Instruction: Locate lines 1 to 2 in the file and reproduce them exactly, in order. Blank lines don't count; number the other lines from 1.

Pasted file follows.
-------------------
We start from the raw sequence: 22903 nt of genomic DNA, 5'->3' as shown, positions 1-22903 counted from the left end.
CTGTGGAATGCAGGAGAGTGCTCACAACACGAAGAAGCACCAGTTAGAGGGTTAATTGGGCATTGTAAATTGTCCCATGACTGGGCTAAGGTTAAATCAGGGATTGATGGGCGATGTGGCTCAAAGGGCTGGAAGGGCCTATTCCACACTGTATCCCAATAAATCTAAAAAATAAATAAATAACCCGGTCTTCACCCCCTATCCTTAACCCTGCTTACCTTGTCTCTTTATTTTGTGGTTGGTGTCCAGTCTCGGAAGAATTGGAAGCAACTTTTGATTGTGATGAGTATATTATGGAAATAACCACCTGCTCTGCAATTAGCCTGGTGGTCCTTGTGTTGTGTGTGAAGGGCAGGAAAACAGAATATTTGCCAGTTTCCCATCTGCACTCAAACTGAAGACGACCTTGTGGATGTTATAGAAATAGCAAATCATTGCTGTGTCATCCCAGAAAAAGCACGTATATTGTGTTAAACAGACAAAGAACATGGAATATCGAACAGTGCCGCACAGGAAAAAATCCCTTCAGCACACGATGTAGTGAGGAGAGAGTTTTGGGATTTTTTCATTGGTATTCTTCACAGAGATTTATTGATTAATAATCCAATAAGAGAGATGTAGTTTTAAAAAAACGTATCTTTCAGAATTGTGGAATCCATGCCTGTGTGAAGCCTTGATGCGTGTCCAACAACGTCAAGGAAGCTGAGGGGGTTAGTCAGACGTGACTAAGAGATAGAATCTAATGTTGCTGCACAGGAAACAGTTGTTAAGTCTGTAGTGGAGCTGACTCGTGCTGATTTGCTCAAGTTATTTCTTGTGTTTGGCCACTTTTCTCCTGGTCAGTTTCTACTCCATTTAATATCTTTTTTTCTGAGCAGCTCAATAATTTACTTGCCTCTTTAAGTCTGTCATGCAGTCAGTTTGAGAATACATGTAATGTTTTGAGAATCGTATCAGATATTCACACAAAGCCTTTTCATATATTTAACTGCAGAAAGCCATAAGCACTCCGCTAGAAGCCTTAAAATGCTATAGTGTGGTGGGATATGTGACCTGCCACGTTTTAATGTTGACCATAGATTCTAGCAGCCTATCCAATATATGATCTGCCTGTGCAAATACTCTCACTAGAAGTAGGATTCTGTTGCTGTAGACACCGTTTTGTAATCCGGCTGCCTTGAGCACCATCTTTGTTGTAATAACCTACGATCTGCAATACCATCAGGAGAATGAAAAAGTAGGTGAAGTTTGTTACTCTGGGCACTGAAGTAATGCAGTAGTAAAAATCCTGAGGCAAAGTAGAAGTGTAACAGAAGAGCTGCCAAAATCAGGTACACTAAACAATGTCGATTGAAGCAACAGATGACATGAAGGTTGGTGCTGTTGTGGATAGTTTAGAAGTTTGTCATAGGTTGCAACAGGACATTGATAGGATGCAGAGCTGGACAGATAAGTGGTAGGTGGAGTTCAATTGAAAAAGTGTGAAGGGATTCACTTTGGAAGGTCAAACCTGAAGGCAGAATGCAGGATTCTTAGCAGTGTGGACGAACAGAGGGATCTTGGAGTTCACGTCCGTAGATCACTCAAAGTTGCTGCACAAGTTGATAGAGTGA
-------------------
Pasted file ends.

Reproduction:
We start from the raw sequence: 22903 nt of genomic DNA, 5'->3' as shown, positions 1-22903 counted from the left end.
CTGTGGAATGCAGGAGAGTGCTCACAACACGAAGAAGCACCAGTTAGAGGGTTAATTGGGCATTGTAAATTGTCCCATGACTGGGCTAAGGTTAAATCAGGGATTGATGGGCGATGTGGCTCAAAGGGCTGGAAGGGCCTATTCCACACTGTATCCCAATAAATCTAAAAAATAAATAAATAACCCGGTCTTCACCCCCTATCCTTAACCCTGCTTACCTTGTCTCTTTATTTTGTGGTTGGTGTCCAGTCTCGGAAGAATTGGAAGCAACTTTTGATTGTGATGAGTATATTATGGAAATAACCACCTGCTCTGCAATTAGCCTGGTGGTCCTTGTGTTGTGTGTGAAGGGCAGGAAAACAGAATATTTGCCAGTTTCCCATCTGCACTCAAACTGAAGACGACCTTGTGGATGTTATAGAAATAGCAAATCATTGCTGTGTCATCCCAGAAAAAGCACGTATATTGTGTTAAACAGACAAAGAACATGGAATATCGAACAGTGCCGCACAGGAAAAAATCCCTTCAGCACACGATGTAGTGAGGAGAGAGTTTTGGGATTTTTTCATTGGTATTCTTCACAGAGATTTATTGATTAATAATCCAATAAGAGAGATGTAGTTTTAAAAAAACGTATCTTTCAGAATTGTGGAATCCATGCCTGTGTGAAGCCTTGATGCGTGTCCAACAACGTCAAGGAAGCTGAGGGGGTTAGTCAGACGTGACTAAGAGATAGAATCTAATGTTGCTGCACAGGAAACAGTTGTTAAGTCTGTAGTGGAGCTGACTCGTGCTGATTTGCTCAAGTTATTTCTTGTGTTTGGCCACTTTTCTCCTGGTCAGTTTCTACTCCATTTAATATCTTTTTTTCTGAGCAGCTCAATAATTTACTTGCCTCTTTAAGTCTGTCATGCAGTCAGTTTGAGAATACATGTAATGTTTTGAGAATCGTATCAGATATTCACACAAAGCCTTTTCATATATTTAACTGCAGAAAGCCATAAGCACTCCGCTAGAAGCCTTAAAATGCTATAGTGTGGTGGGATATGTGACCTGCCACGTTTTAATGTTGACCATAGATTCTAGCAGCCTATCCAATATATGATCTGCCTGTGCAAATACTCTCACTAGAAGTAGGATTCTGTTGCTGTAGACACCGTTTTGTAATCCGGCTGCCTTGAGCACCATCTTTGTTGTAATAACCTACGATCTGCAATACCATCAGGAGAATGAAAAAGTAGGTGAAGTTTGTTACTCTGGGCACTGAAGTAATGCAGTAGTAAAAATCCTGAGGCAAAGTAGAAGTGTAACAGAAGAGCTGCCAAAATCAGGTACACTAAACAATGTCGATTGAAGCAACAGATGACATGAAGGTTGGTGCTGTTGTGGATAGTTTAGAAGTTTGTCATAGGTTGCAACAGGACATTGATAGGATGCAGAGCTGGACAGATAAGTGGTAGGTGGAGTTCAATTGAAAAAGTGTGAAGGGATTCACTTTGGAAGGTCAAACCTGAAGGCAGAATGCAGGATTCTTAGCAGTGTGGACGAACAGAGGGATCTTGGAGTTCACGTCCGTAGATCACTCAAAGTTGCTGCACAAGTTGATAGAGTGA